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Insects, disease love hot, humid weather

SALISBURY — High humidity from afternoon showers creates the perfect environment for insect and disease problems. Home gardeners are experiencing both in landscape and vegetable gardens. Below are a few problems gleaned from home garden inquiries.
Question: The squash in my garden are beginning to bear but the ends of the fruit are beginning to rot. What is the problem and what can I do to help?
Answer: The problem is most likely blossom end rot, which is a common problem we often associate with tomatoes. But it also is a problem with squash and other vegetables. Blossom end rot is not a disease but a physiological disorder in the plant spurred by lack of calcium. Cool night time temperatures, low soil pH and plant stress can exacerbate this problem. Go to http://www.clemson.edu/extension/hgic/plants/vegetables/crops/hgic1321.html for more detailed information.
Question: I have a very large pecan tree and the leaves are covered with bumps. I’ve never seen anything like this on my tree. What is this? Will it hurt the tree?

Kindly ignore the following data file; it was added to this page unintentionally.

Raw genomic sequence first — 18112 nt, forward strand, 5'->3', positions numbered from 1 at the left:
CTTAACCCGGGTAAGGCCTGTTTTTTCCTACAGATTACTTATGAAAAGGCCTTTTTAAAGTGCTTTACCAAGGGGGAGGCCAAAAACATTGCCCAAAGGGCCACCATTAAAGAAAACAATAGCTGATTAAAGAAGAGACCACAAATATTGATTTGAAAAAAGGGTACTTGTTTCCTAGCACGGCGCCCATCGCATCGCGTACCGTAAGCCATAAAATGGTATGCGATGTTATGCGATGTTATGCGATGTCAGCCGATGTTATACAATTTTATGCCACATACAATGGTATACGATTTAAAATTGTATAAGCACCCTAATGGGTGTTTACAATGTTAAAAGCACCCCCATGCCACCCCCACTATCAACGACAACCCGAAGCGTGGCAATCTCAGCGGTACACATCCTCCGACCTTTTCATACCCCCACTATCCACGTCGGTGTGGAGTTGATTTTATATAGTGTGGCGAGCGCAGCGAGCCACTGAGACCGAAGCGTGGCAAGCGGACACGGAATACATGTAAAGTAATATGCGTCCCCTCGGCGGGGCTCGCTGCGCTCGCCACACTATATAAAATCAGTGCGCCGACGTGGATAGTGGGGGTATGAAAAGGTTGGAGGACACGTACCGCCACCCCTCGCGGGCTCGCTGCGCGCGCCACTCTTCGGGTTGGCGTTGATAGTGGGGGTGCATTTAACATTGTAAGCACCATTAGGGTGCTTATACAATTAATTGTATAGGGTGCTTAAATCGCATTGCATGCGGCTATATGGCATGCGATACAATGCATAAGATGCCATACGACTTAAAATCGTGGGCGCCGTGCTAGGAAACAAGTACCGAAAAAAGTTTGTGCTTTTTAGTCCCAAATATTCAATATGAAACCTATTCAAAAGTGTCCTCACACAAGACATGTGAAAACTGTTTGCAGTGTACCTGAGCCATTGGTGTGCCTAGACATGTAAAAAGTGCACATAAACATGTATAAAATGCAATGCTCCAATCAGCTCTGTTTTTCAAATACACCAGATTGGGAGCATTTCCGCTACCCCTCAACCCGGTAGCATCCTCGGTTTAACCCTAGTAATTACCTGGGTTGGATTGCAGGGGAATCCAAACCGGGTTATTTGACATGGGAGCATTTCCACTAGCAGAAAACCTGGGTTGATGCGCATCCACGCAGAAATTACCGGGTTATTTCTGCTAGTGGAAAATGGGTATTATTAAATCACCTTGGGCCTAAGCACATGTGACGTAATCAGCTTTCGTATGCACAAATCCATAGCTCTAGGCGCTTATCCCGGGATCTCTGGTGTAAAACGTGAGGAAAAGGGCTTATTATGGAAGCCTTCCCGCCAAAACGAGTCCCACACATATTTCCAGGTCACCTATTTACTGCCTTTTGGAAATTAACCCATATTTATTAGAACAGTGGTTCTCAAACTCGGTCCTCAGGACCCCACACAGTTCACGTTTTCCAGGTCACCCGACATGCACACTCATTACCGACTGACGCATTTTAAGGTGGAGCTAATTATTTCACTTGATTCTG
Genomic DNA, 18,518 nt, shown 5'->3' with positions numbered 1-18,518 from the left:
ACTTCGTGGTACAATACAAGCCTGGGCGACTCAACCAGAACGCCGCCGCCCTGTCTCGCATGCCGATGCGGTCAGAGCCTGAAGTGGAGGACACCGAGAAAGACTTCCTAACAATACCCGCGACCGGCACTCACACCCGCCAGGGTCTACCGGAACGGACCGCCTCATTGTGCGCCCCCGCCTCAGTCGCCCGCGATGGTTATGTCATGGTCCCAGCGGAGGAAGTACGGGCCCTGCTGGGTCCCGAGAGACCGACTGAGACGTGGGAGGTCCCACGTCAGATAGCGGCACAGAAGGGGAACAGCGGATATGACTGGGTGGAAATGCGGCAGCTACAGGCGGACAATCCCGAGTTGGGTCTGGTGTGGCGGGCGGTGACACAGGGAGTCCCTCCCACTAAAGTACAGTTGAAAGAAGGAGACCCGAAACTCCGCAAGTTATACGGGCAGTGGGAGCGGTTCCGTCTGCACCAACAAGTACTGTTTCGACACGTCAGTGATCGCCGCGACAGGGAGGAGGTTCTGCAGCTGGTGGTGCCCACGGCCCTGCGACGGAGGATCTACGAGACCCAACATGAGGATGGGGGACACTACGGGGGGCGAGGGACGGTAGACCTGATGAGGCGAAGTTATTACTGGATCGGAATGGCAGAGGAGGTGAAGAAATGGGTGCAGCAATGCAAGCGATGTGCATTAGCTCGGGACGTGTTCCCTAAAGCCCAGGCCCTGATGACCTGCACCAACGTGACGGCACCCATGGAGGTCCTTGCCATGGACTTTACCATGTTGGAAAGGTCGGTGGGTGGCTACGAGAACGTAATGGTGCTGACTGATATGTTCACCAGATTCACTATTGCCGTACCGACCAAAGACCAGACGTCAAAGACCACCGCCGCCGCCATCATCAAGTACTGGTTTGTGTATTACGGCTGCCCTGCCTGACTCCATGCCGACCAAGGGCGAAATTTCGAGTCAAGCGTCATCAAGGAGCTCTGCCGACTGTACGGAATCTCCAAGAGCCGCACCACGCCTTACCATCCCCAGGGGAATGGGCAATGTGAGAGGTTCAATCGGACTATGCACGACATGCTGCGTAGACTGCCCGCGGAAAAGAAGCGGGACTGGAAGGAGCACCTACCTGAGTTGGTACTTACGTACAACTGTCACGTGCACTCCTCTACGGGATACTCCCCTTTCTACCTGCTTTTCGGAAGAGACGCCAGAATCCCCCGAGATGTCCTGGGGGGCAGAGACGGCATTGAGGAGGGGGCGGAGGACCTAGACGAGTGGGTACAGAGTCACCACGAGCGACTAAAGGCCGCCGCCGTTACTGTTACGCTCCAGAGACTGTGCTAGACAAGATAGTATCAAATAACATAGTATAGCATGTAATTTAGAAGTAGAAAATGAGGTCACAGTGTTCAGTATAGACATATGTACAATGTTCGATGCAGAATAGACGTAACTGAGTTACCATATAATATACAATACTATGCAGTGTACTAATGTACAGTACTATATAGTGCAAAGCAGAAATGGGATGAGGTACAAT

Answer: The bumps you’re seeing on the leaves are insect galls. It’s caused by a minute insect, pecan phylloxera, that is similar in appearance to an aphid. The bumps will eventually turn brown and may cause some of the infested leaves to fall. The insect is more of a curiosity than a serious problem. There is no recommended control for the insect on large pecan trees. Go to http://entoplp.okstate.edu/ddd/insects/phylloxera.htm
Question: We have crepe myrtles that have new growth emerging from the base of the tree. Is now a good time to prune them out? Is there any way to keep them from coming back?
Answer: The new growth or water sprouts often referred to as suckers. These can be pruned out from around the tree now. Be sure to prune them as close to the trunk as possible and do not leave a stub. If you leave a stub, the water sprouts will quickly reappear. There are a few products on the market that claim to control the water sprouts.
Question: My tomato plants were doing well one day only to become wilted and appear to be dying the next. It does not kill all the plants, just a few. What could be causing this problem?
Answer: What you have described sounds much like southern bacterial wilt. It is a common soil-borne disease in Rowan County on tomato and pepper that kills the plant after the plant reaches a certain size. There is no adequate control for the bacteria. Try to rotate your tomato plants to another area in the garden. Go to http://www.cals.ncsu.edu/plantpath/extension/clinic/fact_sheets/index.php?do=disease&id=21 for more detailed information on this tomato disease.

Darrell Blackwelder is the county Extension director with horticulture responsibilities with the North Carolina Cooperative Extension Service in Rowan County. Learn more about Cooperative Extension events and activities by calling 704-216-8970 Facebook or online at www.rowanextension.com

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